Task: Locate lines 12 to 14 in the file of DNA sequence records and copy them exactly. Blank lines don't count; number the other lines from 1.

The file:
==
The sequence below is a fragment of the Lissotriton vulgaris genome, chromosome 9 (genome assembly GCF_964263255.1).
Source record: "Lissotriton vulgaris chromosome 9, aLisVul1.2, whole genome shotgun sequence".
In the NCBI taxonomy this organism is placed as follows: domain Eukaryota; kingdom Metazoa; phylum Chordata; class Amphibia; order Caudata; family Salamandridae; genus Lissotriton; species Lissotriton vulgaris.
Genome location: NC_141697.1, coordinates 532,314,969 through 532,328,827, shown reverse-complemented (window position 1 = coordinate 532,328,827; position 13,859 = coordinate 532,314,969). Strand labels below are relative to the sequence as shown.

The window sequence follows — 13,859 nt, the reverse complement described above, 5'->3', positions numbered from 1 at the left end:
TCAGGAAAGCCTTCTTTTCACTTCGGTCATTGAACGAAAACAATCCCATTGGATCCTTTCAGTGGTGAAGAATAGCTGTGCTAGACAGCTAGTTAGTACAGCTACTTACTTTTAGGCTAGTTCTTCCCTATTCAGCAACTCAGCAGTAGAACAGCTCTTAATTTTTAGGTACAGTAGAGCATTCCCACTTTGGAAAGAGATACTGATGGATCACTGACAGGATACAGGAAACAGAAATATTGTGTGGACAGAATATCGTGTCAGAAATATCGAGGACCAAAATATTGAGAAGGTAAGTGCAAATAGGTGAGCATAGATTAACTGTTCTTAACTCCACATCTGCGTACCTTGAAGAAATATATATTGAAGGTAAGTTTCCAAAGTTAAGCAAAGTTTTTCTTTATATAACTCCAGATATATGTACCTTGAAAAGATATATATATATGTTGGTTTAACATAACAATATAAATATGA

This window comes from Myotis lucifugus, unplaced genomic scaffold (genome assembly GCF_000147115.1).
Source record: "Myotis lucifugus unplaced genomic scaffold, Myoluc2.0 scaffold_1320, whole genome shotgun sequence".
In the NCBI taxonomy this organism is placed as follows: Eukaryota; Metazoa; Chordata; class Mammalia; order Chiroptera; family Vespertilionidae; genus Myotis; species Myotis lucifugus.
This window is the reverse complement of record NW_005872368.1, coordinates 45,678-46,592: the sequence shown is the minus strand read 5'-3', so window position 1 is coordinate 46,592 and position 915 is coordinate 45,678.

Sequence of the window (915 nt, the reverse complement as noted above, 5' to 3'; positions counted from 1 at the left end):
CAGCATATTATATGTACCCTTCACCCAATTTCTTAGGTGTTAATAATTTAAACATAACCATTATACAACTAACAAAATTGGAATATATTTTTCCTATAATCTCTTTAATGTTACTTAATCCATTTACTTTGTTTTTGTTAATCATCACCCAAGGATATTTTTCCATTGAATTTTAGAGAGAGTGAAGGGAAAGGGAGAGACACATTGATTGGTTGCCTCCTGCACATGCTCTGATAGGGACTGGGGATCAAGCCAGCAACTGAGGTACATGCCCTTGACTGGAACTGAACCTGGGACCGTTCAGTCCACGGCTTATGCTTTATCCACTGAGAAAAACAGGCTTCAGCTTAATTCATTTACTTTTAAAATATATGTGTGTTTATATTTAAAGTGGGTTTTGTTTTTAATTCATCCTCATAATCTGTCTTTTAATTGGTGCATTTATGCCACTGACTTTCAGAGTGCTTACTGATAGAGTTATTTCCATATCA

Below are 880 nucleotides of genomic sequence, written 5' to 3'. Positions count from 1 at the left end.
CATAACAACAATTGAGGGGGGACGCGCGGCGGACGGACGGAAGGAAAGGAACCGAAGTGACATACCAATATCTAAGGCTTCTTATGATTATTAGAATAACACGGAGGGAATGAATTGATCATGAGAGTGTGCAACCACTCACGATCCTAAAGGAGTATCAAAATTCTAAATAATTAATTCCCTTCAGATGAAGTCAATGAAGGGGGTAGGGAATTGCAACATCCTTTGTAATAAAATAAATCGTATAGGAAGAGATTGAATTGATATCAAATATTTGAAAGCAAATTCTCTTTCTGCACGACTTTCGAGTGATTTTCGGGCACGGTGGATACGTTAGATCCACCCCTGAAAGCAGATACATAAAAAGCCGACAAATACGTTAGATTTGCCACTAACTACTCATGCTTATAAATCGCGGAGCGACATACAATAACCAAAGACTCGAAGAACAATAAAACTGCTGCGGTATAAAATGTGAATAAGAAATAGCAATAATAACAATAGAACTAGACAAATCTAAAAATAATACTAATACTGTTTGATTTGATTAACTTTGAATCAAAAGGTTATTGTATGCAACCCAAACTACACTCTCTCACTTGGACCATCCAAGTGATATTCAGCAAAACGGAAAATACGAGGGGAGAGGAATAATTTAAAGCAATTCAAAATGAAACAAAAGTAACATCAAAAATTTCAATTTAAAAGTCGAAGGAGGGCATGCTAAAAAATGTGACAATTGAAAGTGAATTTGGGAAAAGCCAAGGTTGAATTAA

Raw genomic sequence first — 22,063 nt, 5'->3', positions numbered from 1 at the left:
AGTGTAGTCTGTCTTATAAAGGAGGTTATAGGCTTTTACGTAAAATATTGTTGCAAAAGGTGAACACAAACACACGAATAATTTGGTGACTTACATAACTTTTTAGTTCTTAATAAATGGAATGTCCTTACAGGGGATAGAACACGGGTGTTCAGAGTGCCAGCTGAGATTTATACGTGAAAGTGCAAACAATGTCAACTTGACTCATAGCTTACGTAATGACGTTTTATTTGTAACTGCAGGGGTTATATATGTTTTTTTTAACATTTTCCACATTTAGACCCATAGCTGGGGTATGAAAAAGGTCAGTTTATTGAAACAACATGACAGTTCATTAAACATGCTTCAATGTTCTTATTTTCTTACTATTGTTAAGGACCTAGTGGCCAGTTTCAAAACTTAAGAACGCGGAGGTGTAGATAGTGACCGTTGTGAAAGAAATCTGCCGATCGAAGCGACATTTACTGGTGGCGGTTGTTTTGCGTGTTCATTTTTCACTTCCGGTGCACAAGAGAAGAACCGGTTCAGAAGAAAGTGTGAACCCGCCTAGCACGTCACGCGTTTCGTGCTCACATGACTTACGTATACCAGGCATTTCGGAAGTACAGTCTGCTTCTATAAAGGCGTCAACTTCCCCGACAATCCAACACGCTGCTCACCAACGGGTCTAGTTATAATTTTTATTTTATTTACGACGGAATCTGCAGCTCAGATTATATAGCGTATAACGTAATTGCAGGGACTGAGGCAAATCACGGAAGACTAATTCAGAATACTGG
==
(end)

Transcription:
CAGCATATTATATGTACCCTTCACCCAATTTCTTAGGTGTTAATAATTTAAACATAACCATTATACAACTAACAAAATTGGAATATATTTTTCCTATAATCTCTTTAATGTTACTTAATCCATTTACTTTGTTTTTGTTAATCATCACCCAAGGATATTTTTCCATTGAATTTTAGAGAGAGTGAAGGGAAAGGGAGAGACACATTGATTGGTTGCCTCCTGCACATGCTCTGATAGGGACTGGGGATCAAGCCAGCAACTGAGGTACATGCCCTTGACTGGAACTGAACCTGGGACCGTTCAGTCCACGGCTTATGCTTTATCCACTGAGAAAAACAGGCTTCAGCTTAATTCATTTACTTTTAAAATATATGTGTGTTTATATTTAAAGTGGGTTTTGTTTTTAATTCATCCTCATAATCTGTCTTTTAATTGGTGCATTTATGCCACTGACTTTCAGAGTGCTTACTGATAGAGTTATTTCCATATCA

Below are 880 nucleotides of genomic sequence, written 5' to 3'. Positions count from 1 at the left end.
CATAACAACAATTGAGGGGGGACGCGCGGCGGACGGACGGAAGGAAAGGAACCGAAGTGACATACCAATATCTAAGGCTTCTTATGATTATTAGAATAACACGGAGGGAATGAATTGATCATGAGAGTGTGCAACCACTCACGATCCTAAAGGAGTATCAAAATTCTAAATAATTAATTCCCTTCAGATGAAGTCAATGAAGGGGGTAGGGAATTGCAACATCCTTTGTAATAAAATAAATCGTATAGGAAGAGATTGAATTGATATCAAATATTTGAAAGCAAATTCTCTTTCTGCACGACTTTCGAGTGATTTTCGGGCACGGTGGATACGTTAGATCCACCCCTGAAAGCAGATACATAAAAAGCCGACAAATACGTTAGATTTGCCACTAACTACTCATGCTTATAAATCGCGGAGCGACATACAATAACCAAAGACTCGAAGAACAATAAAACTGCTGCGGTATAAAATGTGAATAAGAAATAGCAATAATAACAATAGAACTAGACAAATCTAAAAATAATACTAATACTGTTTGATTTGATTAACTTTGAATCAAAAGGTTATTGTATGCAACCCAAACTACACTCTCTCACTTGGACCATCCAAGTGATATTCAGCAAAACGGAAAATACGAGGGGAGAGGAATAATTTAAAGCAATTCAAAATGAAACAAAAGTAACATCAAAAATTTCAATTTAAAAGTCGAAGGAGGGCATGCTAAAAAATGTGACAATTGAAAGTGAATTTGGGAAAAGCCAAGGTTGAATTAA